So this just happened: I was invited to hold a lecture at the Qazvin Islamic Azad University (QIAU), one of the most successful and private universities in Iran and one of the largest comprehensive system of universities, colleges, and community colleges in the world according to Wikipedia.
After thinking long and hard about what I should focus on at such a fantastic teaching opportunity, I settled on the introductory part of the Lean Launchpad curriculum called “What We Now Know“. I think it gives the most bang for the bucks – the chance to introduce anybody to what a startup is, what we have been doing wrong in building them, why and what to do instead in a short, comprehensive and actionable lecture.
Here are the slides I used:
- No, as a Norwegian citizen I was not interrogated on arrival (super easy visa process, almost no waiting) and no, I didn’t have a chaperone of any sort (I’m probably not important enough anyways) although be advised that your experience as a British, Canadian or American citizen may vary
- Something like 50% of Iran’s population of 78 million is under the age of 30 (think about the implications)
- Students preferred me speaking in American English instead of British English
- People here have actually heard about The Lean Startup, and are practicing it, albeit perhaps maybe not yet fully
- People are super eager to learn, learn, learn
- There’s an abundance of tech talent in Iran, lots of great universities (although I’m told curricula is lagging behind)
- There’s a lack of constructive startup mentorship culture and experience, mentors doing real damage instead of help
- Expat and international venture capital is moving in to Iran
- Persian is almost synonymous with entrepreneurial, it almost seems to be inherent
- Tehran has a nascent startup scene with funded startups
- The international embargo is hurting entrepreneurs who are working for positive change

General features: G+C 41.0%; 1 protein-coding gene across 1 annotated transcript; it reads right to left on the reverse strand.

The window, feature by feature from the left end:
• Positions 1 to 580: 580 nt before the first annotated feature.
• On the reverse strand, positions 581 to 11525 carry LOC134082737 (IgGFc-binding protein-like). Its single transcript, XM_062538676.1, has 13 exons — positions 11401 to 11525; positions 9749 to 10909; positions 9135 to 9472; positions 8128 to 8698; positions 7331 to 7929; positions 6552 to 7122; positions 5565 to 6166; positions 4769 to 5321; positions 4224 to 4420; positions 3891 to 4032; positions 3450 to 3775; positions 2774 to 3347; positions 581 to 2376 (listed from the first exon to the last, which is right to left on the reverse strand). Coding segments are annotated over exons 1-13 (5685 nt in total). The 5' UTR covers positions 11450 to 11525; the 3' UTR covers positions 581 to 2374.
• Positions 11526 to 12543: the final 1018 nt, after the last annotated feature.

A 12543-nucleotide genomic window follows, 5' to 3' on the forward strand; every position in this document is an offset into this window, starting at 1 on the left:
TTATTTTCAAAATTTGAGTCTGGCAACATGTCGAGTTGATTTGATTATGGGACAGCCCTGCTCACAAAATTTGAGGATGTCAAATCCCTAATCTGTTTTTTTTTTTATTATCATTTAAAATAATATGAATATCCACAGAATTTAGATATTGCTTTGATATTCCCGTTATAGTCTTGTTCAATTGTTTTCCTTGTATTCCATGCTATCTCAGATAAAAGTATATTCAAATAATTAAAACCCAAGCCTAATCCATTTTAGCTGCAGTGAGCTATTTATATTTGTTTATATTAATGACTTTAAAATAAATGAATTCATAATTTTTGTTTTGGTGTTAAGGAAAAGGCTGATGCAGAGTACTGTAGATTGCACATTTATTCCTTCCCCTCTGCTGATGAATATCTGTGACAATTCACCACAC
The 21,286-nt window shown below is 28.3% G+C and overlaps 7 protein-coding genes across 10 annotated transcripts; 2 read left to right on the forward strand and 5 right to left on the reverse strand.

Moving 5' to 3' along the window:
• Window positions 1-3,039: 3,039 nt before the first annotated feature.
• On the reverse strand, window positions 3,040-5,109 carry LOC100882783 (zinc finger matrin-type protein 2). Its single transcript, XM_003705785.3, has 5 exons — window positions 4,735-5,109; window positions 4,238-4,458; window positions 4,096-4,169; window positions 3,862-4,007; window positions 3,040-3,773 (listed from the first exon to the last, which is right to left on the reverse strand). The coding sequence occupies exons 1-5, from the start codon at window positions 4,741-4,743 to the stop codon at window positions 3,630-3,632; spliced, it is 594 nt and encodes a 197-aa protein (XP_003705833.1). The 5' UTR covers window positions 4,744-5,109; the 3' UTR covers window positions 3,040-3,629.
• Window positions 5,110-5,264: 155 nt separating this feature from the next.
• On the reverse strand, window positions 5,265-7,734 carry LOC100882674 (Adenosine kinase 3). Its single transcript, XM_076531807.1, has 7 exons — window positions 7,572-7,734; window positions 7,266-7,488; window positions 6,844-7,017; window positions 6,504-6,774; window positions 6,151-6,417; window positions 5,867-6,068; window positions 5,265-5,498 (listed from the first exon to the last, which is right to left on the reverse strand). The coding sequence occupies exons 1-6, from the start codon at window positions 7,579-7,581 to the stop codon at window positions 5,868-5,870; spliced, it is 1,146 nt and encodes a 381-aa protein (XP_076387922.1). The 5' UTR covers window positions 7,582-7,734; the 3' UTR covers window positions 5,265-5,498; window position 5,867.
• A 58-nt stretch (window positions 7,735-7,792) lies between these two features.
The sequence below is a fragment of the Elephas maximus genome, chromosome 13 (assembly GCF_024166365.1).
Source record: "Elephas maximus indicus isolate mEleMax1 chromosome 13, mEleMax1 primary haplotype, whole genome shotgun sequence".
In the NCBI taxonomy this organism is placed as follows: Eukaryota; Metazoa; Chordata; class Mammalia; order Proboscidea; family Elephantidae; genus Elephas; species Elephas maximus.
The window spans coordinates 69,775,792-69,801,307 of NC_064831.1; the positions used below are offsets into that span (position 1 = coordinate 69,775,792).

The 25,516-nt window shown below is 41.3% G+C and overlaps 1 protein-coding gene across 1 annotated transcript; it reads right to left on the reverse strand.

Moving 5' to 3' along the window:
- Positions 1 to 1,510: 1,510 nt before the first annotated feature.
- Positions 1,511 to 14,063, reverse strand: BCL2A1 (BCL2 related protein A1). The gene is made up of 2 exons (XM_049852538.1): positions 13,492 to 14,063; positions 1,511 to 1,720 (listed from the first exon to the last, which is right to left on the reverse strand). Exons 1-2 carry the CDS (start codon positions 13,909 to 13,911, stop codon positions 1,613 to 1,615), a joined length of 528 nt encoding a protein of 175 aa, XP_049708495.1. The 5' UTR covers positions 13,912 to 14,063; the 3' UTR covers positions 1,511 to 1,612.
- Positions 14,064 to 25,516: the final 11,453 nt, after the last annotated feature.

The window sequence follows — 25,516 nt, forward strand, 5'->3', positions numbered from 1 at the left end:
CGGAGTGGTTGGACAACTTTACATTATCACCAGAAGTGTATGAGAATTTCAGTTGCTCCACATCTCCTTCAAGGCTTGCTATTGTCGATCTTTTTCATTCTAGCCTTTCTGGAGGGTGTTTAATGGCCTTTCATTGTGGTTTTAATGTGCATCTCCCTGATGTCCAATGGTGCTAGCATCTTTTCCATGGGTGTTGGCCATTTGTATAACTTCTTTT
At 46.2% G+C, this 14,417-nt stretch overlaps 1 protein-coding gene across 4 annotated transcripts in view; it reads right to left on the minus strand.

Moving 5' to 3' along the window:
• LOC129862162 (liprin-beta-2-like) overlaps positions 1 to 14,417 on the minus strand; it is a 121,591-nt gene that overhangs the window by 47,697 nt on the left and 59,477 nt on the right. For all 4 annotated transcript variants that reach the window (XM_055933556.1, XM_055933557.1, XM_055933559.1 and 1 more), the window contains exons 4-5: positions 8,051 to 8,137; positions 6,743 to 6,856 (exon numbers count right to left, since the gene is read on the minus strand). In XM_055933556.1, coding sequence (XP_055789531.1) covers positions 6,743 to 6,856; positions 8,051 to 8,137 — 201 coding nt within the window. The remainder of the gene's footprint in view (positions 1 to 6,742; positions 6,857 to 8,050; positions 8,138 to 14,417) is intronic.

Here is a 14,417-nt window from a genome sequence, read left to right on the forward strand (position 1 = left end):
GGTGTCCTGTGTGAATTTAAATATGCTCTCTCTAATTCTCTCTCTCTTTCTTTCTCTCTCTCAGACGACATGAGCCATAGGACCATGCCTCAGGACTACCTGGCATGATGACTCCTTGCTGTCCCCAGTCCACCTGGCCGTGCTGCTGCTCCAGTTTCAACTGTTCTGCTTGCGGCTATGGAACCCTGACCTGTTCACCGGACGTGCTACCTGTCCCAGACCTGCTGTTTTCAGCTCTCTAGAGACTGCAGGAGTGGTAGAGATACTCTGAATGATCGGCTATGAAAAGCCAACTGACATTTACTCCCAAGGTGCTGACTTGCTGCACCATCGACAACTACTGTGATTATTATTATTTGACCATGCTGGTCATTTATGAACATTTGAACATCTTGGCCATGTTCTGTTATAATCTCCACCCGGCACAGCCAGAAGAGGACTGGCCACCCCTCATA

- The embargo opened up copycat / cloning opportunities, but leaves them fragile to a post-embargo scenario
- If this is the axis of evil, I wouldn’t known – I couldn’t find it, and I don’t think I’m being naive in saying so
- Iran is very much a paradoxical country, like two parallel worlds, two systems in one
- It is considered a faux pas for a man to touch a woman, so don’t extend your hand to shake theirs (mileage may vary, observation depending on level of religiousness, family background, etc)
- I was of course traveling in highly academic circles, but still I got a sense that change is very much in the air
- Things take time, so relax and enjoy – talking before doing seems to be an important part of culture
- The people are incredibly polite and helpful, also when discounting the fake politeness of Taarof
- Tehran looks and feels like any other Megapolis (18 million inhabitants!) except for the mandatory headscarfs that the women have to wear
- Tehran has an intricate yet simplistic taxi system more sophisticated and practical than Uber
- Yes, of course they have Coca Cola and Apple in Iran too – This is NOT North Korea by any stretch
- Persian women are just as beautiful as in the legends, smart, headstrong and not particularly shy
- Persian food is absolutely fantastic (e.g. after the obligatory Kebab, try Baqalipolo with Mahiche!)
- You can get a tourist visa, so go to Iran and see for yourself!
Many thanks to Shahin for inviting me!